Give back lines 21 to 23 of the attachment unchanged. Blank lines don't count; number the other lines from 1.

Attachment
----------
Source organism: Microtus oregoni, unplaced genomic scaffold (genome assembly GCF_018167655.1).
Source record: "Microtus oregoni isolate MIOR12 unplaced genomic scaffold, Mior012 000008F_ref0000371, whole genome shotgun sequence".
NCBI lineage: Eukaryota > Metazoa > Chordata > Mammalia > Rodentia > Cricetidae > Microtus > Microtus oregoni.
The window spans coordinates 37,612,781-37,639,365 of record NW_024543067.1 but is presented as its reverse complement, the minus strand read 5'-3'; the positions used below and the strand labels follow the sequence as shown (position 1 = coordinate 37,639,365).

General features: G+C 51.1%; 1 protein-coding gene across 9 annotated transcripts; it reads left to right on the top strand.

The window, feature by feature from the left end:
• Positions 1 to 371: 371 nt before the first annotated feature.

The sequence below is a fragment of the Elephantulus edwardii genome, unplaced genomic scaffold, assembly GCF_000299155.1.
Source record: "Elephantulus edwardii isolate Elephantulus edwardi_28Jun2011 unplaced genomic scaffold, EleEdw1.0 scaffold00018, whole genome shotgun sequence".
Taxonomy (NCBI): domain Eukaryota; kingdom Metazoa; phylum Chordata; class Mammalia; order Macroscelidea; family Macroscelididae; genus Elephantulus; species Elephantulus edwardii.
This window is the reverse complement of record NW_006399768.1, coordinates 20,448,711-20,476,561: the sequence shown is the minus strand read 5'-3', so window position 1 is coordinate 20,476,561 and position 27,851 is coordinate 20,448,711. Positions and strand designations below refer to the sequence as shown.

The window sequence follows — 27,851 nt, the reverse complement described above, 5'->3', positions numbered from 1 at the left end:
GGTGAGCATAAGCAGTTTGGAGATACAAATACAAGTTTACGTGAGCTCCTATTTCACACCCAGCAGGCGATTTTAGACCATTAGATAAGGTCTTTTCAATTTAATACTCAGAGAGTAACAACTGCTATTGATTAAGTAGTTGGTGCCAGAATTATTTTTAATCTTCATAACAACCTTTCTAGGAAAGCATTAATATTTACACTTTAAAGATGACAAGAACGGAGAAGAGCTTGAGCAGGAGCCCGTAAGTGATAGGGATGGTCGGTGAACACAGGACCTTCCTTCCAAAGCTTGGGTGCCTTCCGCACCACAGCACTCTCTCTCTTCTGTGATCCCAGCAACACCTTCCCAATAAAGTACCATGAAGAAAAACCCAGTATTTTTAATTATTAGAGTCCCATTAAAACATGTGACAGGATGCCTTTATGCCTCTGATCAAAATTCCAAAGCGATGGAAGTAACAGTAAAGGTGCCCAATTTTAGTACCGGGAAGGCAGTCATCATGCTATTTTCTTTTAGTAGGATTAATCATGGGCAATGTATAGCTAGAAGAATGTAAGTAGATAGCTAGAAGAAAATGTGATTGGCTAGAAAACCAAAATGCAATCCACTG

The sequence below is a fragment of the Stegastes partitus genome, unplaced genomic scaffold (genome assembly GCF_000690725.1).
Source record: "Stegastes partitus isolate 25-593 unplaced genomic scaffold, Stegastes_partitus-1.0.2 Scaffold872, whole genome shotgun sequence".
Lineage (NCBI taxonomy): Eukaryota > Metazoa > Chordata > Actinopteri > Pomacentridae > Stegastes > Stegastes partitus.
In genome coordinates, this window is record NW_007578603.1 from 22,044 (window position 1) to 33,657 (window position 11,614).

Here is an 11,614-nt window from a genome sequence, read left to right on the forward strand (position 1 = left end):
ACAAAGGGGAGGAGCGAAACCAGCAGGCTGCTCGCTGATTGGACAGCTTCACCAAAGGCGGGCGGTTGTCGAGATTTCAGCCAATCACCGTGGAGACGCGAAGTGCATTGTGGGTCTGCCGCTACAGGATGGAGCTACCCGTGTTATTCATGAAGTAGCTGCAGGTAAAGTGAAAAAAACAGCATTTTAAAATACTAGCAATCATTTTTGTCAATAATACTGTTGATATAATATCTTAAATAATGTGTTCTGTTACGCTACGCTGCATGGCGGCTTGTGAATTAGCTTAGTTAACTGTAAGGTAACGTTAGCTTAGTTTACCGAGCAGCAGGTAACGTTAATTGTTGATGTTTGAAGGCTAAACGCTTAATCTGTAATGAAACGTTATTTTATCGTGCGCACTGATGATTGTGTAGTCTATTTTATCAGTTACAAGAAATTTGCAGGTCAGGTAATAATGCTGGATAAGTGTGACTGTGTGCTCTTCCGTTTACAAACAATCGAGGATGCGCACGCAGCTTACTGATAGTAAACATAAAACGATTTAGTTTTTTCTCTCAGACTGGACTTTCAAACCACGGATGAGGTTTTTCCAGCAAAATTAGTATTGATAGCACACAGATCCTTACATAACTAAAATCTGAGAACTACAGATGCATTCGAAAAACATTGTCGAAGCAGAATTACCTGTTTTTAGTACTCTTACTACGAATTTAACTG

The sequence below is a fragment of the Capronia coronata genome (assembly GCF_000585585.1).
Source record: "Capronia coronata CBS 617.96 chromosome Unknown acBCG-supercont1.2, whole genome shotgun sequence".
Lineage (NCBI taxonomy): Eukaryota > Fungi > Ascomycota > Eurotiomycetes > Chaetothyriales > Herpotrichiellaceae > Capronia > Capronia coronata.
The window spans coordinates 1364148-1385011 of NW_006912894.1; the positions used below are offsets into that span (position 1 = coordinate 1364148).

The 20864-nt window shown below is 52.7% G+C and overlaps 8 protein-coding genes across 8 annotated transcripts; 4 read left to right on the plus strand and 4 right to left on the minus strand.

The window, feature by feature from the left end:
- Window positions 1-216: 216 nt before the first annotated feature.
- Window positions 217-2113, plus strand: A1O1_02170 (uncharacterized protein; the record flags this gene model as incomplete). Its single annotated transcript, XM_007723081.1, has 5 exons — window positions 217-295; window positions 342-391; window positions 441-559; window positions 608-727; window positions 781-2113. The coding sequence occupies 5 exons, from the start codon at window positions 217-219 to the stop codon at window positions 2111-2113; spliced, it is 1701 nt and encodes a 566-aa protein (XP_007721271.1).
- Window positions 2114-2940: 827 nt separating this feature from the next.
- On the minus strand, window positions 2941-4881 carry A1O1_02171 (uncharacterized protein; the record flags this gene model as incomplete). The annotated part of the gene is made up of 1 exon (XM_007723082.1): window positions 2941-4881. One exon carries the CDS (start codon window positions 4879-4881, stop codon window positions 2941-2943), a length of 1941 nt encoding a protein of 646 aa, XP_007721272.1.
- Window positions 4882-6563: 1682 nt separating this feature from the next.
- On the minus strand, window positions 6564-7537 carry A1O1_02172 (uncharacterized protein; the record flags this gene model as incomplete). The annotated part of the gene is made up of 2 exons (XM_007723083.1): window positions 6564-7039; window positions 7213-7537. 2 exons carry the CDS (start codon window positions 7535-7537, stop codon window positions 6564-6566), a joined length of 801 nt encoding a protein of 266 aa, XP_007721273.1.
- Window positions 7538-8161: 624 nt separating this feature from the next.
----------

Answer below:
Source record: "Capronia coronata CBS 617.96 chromosome Unknown acBCG-supercont1.2, whole genome shotgun sequence".
Lineage (NCBI taxonomy): Eukaryota > Fungi > Ascomycota > Eurotiomycetes > Chaetothyriales > Herpotrichiellaceae > Capronia > Capronia coronata.
The window spans coordinates 1364148-1385011 of NW_006912894.1; the positions used below are offsets into that span (position 1 = coordinate 1364148).